Healing Meditation November 26 2017
An email from Sonia Sequeria, at Memorial Sloan Kettering Cancer Center, asked if the GCP might be able to monitor the effects of a large group meditation, whose purpose was to help with healing and the pain and anxiety associated with clinical treatments. While most GCP events are larger in scale, involving millions of people, we have assessed a number of events of modest size, notably including meditations, aimed at promoting global harmony. In important ways this is related to healing, albeit on a larger scale. We agreed to take a look, understanding that the clinical study would have other more conventional measures of pain and anxiety. Following is their description and request.
Dr. Ahmed and I lead several funded projects at Memorial Sloan Kettering (MSKCC) involving the use of meditation, in particular, mantram, for pain and anxiety in pediatric patients, and also adult populations. We are preparing a pilot, controlled study of the effect of a large (potentially greater than 100,000 people) healing meditation on pain and anxiety. This study will inform a later study at MSKCC.
While our primary measures will be pain and anxiety, we are interested in evaluating the effect through the global consciousness project, as a secondary measure. The event is scheduled for November 26, live and broadcast from Mexico City. In sequential years, the event has had 12,000, 15,00, 21,000 and over 100,000 people, the last being both live and real time streaming.
Specific Hypothesis and Results
Sonia provided the time and date of the planned group meditation, November 26, from 8:30 am-10:30 am CST (14:30 to 16:00 UTC). The statistical result of the analysis is Chisquare 7312.1 on 7200 degrees of freedom for p = 0.175 and Z = 0.935. This Z score reflects an effect that is larger than the average effect size across all GCP formal events, by a factor of more than 2. The graphic result below shows that for the first half hour of the meditation period, the data showed a downward trend (often seen in deep meditation events) followed by a strong upward trend for the rest of the time period. As noted in the caveat below, we cannot reliably interpret results from single tests of the hypothesis, but this outcome is consonant with the general pattern seen in global harmony events noted above.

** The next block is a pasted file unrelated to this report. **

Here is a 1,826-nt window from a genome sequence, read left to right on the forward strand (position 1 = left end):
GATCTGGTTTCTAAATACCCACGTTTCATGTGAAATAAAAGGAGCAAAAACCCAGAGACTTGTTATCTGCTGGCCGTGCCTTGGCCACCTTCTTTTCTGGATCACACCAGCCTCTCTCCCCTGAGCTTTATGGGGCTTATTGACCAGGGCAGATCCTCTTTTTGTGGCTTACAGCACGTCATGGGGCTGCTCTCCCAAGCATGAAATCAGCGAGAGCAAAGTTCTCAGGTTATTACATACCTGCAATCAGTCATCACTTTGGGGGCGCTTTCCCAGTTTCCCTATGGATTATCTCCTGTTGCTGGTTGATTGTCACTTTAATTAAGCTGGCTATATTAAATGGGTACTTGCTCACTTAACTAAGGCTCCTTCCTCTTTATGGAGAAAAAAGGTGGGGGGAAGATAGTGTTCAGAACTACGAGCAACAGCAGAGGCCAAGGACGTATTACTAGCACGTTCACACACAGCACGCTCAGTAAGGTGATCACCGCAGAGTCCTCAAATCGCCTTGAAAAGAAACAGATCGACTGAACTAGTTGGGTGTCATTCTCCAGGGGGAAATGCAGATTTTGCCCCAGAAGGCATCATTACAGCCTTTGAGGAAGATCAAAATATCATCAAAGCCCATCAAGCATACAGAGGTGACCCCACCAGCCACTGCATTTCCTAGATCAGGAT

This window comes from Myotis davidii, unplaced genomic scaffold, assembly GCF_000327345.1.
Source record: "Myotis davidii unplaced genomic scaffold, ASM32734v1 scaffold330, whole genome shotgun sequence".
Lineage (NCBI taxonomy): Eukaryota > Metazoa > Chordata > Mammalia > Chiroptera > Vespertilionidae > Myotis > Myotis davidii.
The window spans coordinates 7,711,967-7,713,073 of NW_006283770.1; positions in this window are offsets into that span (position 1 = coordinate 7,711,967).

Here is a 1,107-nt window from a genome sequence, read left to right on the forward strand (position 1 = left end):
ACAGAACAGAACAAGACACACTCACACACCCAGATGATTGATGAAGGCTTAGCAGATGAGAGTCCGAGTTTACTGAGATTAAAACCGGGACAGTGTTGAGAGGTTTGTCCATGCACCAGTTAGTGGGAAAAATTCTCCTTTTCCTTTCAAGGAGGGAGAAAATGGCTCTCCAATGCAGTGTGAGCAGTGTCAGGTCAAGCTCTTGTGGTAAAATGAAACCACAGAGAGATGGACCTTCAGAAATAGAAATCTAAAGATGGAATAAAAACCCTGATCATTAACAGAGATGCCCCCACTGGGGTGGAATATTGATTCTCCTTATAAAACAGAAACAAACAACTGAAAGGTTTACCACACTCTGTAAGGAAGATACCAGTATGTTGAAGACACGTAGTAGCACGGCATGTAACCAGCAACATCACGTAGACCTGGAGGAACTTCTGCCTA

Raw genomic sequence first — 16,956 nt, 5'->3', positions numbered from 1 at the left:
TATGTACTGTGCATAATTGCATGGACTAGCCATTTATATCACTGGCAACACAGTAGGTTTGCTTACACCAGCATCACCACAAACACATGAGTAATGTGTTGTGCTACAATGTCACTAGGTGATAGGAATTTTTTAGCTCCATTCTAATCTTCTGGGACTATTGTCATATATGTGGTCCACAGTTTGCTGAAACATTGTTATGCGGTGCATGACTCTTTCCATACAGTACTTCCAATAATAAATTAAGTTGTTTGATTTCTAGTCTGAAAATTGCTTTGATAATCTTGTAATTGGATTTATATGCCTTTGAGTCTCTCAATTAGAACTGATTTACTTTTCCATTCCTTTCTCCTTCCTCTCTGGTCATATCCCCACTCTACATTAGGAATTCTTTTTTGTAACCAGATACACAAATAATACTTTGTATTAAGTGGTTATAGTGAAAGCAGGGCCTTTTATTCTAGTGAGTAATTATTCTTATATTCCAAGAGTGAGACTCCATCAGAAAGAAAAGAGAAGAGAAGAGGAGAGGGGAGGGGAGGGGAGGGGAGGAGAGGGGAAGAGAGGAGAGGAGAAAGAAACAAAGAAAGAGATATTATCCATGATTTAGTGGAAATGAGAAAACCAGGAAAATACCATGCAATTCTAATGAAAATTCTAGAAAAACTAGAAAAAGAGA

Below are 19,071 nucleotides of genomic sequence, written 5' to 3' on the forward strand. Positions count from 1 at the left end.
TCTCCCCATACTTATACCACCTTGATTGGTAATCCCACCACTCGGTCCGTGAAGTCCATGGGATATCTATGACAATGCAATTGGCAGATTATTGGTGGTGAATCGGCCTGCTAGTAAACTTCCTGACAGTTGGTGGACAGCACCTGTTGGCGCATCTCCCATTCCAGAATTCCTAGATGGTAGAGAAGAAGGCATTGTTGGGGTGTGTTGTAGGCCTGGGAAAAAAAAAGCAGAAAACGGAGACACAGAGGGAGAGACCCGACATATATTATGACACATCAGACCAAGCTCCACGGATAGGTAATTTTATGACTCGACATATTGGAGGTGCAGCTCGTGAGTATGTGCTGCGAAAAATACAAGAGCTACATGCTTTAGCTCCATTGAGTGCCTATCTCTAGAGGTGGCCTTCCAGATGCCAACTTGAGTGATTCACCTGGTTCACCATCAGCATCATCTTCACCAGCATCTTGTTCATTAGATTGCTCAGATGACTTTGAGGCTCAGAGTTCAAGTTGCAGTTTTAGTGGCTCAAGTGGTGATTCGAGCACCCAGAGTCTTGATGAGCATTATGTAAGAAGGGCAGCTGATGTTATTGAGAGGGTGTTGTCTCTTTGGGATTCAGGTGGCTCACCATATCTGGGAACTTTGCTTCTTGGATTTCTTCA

The following graph is a visual display of the statistical result. It shows the second-by-second accumulation of small deviations of the data from what’s expected. Our prediction is that deviations will tend to be positive, and if this is so, the jagged line will tend to go upward. If the endpoint is positive, this is evidence for the general hypothesis and adds to the bottom line. If the endpoint is outside the smooth curve showing 0.05 probability, the deviation is nominally significant. If the trend of the cumulative deviation is downward, this is evidence against the hypothesis, and is subtracted from the bottom line. For more detail on how to interpret the results, see The Science and related pages, as well as the standard caveat below.
Post Hoc Assessment
Upon seeing the results from the formal hypothesis test, Sonia said it was notable that the inflection between the two segments coincided approximately with the beginning of the meditation period: "The 2nd phase (>30 min) was the meditation and yoga phase at approx the inflection point. How could we interpret this?" While post hoc analysis can't be taken as evidence in a scientific experiment, there is a very clear, persistent deviation in the last 1.5 hours, as is shown in the following figure.
It is important to keep in mind that we have only a tiny statistical effect, so that it is always hard to distinguish signal from noise. This means that every
success might be largely driven by chance, and every
null might include a real signal overwhelmed by noise. In the long run, a real effect can be identified only by patiently accumulating replications of similar analyses.